Elizabeth Cook: Start wrapping up another year
You have your Christmas traditions. In the Post newsroom, we have our end-of-the-year traditions. Instead of wrapping gifts, we’re wrapping up the year with stories that reflect on the past 12 months and help set the stage for the next 12.
Here are some of the projects we’ll be working on: :
Top 10 Stories
In the next couple of weeks, I’ll compile a list of major events from the past year and we’ll vote on which 10 seem like the biggest or most important stories.
Last year, for example, the top story was the change wrought by municipal elections. Salisbury elected its most diverse City Council to date, with Al Heggins being chosen as mayor, the first African American women to win that position.
The trend echoed across the nation as an unprecedented number of women, minorities and LGBT people were elected to public office.
What have been the biggest stories of 2018? We’ll share a ballot with readers soon, so you can weigh in, too.
Newsmaker of the Year
Who has dominated headlines or was involved in history-making activities in 2018, good or bad?
Since 1984, The Post has named a Newsmaker of the Year, starting with Salisbury native Elizabeth Dole, a rising star in national politics.
Newsmakers from the past 10 years have been:
2008: Victor Isler Sr. and Justin Monroe, Salisbury firefighters killed in the Salisbury Millwork fire
2009: The Rowan County American Legion baseball team, which finished third in the Legion World Series in Fargo, N.D.
2010: Retiring District Attorney Bill Kenerly
2011: The student athlete, as local high schools win several state championships
2012: Doug Paris, named Salisbury city manager after starting with the city in 2006 as a summer intern.
2013: Erica Parsons, missing teenager.
2014: La Resistance, a local political action committee
2015: The Rowan County Little League Girls, who brought home a softball world championship from Portland, Ore.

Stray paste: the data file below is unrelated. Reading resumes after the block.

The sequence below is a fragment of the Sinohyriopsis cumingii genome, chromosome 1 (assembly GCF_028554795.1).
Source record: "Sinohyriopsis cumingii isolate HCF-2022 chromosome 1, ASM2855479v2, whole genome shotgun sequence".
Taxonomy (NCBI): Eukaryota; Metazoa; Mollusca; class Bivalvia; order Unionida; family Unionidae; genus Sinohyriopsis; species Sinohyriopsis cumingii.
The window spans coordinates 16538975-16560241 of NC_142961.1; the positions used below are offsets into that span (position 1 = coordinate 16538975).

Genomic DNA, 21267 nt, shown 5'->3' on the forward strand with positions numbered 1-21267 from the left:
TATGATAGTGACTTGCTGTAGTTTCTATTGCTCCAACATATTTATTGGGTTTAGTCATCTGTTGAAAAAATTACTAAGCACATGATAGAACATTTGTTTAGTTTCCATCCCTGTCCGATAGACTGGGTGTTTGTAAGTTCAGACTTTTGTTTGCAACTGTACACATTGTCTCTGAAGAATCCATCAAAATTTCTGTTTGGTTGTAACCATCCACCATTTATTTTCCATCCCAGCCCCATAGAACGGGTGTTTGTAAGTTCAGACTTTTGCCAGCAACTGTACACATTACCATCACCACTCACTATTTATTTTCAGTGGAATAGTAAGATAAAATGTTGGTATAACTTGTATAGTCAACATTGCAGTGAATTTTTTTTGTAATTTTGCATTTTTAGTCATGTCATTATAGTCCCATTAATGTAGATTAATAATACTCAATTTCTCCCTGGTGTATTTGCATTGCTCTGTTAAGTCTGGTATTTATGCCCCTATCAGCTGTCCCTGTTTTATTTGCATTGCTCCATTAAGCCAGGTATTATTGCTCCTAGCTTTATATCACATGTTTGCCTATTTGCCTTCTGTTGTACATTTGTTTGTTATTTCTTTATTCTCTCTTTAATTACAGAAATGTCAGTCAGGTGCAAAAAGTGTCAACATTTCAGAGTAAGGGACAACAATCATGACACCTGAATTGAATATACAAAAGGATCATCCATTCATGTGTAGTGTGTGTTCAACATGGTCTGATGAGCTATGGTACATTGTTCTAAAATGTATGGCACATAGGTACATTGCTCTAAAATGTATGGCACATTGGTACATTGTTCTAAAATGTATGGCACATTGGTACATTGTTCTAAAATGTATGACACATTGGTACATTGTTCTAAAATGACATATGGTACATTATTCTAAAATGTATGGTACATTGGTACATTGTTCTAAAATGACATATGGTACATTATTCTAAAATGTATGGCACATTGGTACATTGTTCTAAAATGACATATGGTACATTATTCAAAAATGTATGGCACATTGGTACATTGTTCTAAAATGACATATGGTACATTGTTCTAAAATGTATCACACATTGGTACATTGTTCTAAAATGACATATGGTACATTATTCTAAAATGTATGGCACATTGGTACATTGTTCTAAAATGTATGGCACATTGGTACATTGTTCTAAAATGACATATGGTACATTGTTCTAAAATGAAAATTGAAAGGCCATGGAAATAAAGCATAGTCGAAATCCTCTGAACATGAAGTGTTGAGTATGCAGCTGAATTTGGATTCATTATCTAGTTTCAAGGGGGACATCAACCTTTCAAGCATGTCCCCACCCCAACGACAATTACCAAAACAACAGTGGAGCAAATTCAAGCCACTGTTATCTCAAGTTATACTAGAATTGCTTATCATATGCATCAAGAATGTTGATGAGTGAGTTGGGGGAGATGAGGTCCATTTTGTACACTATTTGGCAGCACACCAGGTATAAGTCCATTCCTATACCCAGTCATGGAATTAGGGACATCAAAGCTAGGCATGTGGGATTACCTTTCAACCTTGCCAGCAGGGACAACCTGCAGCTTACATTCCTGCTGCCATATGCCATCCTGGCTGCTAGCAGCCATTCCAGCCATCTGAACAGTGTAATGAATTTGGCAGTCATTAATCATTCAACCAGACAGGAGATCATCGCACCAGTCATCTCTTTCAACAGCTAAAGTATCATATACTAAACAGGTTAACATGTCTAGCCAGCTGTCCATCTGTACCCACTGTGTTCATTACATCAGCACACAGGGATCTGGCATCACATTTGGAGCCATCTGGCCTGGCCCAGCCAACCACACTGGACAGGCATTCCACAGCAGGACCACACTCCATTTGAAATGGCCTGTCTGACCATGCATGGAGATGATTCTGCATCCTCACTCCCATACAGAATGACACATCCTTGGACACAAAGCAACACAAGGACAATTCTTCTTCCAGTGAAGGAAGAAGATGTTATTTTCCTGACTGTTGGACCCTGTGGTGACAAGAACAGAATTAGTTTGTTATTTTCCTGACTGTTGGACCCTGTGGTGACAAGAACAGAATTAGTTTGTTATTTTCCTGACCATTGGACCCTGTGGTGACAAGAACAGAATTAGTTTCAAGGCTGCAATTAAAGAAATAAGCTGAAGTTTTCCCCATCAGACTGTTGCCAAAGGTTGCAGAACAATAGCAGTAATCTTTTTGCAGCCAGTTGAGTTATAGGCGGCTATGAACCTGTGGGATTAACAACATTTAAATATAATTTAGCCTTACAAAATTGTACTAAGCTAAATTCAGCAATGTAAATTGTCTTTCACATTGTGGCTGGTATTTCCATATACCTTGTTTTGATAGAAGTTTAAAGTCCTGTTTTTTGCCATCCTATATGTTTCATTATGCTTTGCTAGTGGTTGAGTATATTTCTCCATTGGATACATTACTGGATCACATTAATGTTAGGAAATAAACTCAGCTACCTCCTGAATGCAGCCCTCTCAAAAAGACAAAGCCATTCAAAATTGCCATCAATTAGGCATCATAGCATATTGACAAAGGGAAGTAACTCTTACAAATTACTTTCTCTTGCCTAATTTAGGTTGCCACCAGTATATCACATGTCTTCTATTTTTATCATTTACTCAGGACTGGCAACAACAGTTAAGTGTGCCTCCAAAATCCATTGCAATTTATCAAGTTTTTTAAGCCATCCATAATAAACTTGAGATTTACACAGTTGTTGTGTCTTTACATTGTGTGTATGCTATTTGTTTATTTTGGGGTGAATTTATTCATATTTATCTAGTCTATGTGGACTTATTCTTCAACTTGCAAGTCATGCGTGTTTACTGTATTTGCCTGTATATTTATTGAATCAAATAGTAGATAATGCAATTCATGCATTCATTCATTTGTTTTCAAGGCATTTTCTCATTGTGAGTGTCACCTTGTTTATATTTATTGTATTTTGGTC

2016: A’yanna Allen, a 7-year-old killed when a driveby shooter riddled the child’s grandmother’s house with bullets
2017: Al Heggins, Salisbury’s new mayor
Have a suggestion for 2018’s Newsmaker of the Year? Email me at email@example.com.
10 to Watch in 2019
Around the beginning of the year we compile a list of people we expect will make news in the coming year, and we dub them 10 to Watch. Usually these individuals have stepped into new positions or taken on ambitious projects.
We could use your suggestions. Who do you think is poised to make a big impact on the community in 2019? To get your wheels turning, here are the 10 to Watch for 2018:
• Rod Crider, president and CEO of the Rowan County EDC since April 2017, recently unveiled the agency’s “Expand Rowan” initiative, which will focus on helping existing employers to meet new challenges and grow. Several big economic development projects are far enough along to confirm available incentives, but they have yet to commit to Rowan.
• Alyssa Smith, executive director of Healthy Rowan, who helped convince county commissioners to declare Rowan’s parks tobacco-free this year.
• James Harvey was the executive director of the Salisbury Symphony. He and the organization parted ways in May, though, over programming and pay issues.
• Shon Barnes, deputy chief of police, who has led Salisbury Police Department’s new foot patrols.
• West Rowan Elementary School, which may serve as the prototype for the kind of school consolidation school board members say Rowan-Salisbury needs more of. The new school brings together the Woodleaf and Cleveland elementary school student populations under one bigger, more modern roof.
• Addison Davis, who has headed up the Rowan IDEA Center project at West End Plaza.
• Jason Walser, executive director of the Blanche and Julian Robertson Foundation and a member of the board guiding development of Bell Tower Green.
• Mike Wallace, the former NASCAR driver whose family bought purchased the old Corriher Mill on Main Street in Landis.
• Chris Soliz, new leader of Rowan Emergency Services, who saw two hurricanes hit the state and bring heavy wind and rain to Rowan County.
• Larissa Harper, leader of Downtown Salisbury Inc. in its first year as a part of city government instead of an independent agency.
Who will you be watching in 2019? Let us know.
Elizabeth Cook is editor of the Salisbury Post. Contact her at firstname.lastname@example.org
Time was, a stone gathered moss. “Far from the madding crowd’s ignoble strife.” Along a creek bank with violets strewn... read more